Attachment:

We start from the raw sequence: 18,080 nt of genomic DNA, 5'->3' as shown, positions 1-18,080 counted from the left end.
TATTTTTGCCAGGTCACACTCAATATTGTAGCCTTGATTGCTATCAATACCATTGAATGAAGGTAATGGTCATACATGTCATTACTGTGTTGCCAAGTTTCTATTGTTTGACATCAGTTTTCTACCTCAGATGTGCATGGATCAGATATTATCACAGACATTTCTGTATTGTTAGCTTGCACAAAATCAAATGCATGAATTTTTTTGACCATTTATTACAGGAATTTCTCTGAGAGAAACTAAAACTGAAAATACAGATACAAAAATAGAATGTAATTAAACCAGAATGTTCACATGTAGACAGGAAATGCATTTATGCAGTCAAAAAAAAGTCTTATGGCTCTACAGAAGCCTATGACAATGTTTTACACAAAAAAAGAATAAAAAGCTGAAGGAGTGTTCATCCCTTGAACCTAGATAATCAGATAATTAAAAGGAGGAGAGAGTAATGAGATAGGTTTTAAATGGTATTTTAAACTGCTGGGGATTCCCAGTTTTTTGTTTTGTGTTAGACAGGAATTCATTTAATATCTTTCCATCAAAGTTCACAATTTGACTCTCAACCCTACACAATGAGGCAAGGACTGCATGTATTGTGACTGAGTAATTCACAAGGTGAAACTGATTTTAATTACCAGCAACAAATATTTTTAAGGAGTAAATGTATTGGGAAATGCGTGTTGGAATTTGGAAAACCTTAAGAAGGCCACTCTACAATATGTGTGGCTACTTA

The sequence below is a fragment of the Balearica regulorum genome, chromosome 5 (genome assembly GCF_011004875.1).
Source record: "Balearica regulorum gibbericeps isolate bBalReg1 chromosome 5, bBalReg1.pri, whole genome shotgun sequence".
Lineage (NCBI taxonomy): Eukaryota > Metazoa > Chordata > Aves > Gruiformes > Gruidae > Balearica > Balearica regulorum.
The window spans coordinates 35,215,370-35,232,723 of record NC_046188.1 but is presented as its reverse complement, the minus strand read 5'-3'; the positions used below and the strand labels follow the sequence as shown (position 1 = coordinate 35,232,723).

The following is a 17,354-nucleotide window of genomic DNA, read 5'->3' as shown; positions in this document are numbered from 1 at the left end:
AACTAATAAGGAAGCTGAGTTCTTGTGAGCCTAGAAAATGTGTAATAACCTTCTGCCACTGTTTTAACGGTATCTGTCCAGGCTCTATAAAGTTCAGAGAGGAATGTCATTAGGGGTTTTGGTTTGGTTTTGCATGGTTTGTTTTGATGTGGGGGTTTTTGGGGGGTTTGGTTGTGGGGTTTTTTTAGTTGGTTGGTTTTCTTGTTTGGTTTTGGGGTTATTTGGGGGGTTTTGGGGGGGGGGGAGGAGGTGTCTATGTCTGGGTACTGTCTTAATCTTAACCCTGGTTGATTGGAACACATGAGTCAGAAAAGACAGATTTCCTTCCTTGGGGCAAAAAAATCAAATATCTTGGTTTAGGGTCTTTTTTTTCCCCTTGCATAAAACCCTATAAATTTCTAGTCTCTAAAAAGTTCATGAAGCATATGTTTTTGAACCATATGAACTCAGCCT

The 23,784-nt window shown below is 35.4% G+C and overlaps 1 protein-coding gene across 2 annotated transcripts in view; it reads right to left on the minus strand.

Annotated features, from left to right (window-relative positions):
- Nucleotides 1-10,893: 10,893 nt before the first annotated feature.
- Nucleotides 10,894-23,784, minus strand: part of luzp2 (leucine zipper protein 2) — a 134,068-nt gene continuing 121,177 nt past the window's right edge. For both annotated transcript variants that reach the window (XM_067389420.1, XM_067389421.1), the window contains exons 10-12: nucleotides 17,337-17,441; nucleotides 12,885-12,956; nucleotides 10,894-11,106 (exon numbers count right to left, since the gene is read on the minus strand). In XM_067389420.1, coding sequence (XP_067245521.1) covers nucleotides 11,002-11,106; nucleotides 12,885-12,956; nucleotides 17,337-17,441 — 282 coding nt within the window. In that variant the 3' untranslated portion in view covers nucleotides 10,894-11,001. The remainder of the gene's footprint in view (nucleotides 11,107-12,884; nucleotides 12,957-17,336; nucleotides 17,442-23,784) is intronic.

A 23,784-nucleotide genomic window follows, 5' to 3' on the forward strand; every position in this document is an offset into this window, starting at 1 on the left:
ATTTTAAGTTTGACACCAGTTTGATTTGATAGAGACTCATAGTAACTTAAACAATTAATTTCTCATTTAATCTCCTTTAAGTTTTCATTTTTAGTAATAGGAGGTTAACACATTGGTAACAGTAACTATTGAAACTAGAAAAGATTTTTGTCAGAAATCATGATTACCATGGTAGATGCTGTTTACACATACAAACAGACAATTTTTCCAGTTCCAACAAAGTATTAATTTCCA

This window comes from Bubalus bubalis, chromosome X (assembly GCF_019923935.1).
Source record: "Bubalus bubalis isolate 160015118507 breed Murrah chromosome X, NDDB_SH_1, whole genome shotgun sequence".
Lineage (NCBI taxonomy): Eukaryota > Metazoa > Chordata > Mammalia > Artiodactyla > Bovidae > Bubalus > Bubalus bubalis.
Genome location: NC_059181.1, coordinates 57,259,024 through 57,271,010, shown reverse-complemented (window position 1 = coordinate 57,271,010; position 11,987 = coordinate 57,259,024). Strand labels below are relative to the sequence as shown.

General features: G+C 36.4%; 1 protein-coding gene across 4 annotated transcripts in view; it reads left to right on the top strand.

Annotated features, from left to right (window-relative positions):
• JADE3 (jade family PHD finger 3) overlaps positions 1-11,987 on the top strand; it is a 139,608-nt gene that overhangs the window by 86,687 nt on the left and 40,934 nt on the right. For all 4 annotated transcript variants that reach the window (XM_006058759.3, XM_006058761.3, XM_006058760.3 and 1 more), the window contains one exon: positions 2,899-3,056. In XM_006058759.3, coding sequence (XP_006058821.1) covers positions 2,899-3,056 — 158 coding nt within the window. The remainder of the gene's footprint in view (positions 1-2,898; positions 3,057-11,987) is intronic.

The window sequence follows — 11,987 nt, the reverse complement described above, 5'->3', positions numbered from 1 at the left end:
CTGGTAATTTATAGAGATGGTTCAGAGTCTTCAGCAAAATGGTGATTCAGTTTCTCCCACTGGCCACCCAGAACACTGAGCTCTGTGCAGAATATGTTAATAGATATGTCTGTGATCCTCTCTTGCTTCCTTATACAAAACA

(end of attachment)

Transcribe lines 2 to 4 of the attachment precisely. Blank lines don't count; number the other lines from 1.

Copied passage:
TATTTTTGCCAGGTCACACTCAATATTGTAGCCTTGATTGCTATCAATACCATTGAATGAAGGTAATGGTCATACATGTCATTACTGTGTTGCCAAGTTTCTATTGTTTGACATCAGTTTTCTACCTCAGATGTGCATGGATCAGATATTATCACAGACATTTCTGTATTGTTAGCTTGCACAAAATCAAATGCATGAATTTTTTTGACCATTTATTACAGGAATTTCTCTGAGAGAAACTAAAACTGAAAATACAGATACAAAAATAGAATGTAATTAAACCAGAATGTTCACATGTAGACAGGAAATGCATTTATGCAGTCAAAAAAAAGTCTTATGGCTCTACAGAAGCCTATGACAATGTTTTACACAAAAAAAGAATAAAAAGCTGAAGGAGTGTTCATCCCTTGAACCTAGATAATCAGATAATTAAAAGGAGGAGAGAGTAATGAGATAGGTTTTAAATGGTATTTTAAACTGCTGGGGATTCCCAGTTTTTTGTTTTGTGTTAGACAGGAATTCATTTAATATCTTTCCATCAAAGTTCACAATTTGACTCTCAACCCTACACAATGAGGCAAGGACTGCATGTATTGTGACTGAGTAATTCACAAGGTGAAACTGATTTTAATTACCAGCAACAAATATTTTTAAGGAGTAAATGTATTGGGAAATGCGTGTTGGAATTTGGAAAACCTTAAGAAGGCCACTCTACAATATGTGTGGCTACTTA

The sequence below is a fragment of the Balearica regulorum genome, chromosome 5 (genome assembly GCF_011004875.1).
Source record: "Balearica regulorum gibbericeps isolate bBalReg1 chromosome 5, bBalReg1.pri, whole genome shotgun sequence".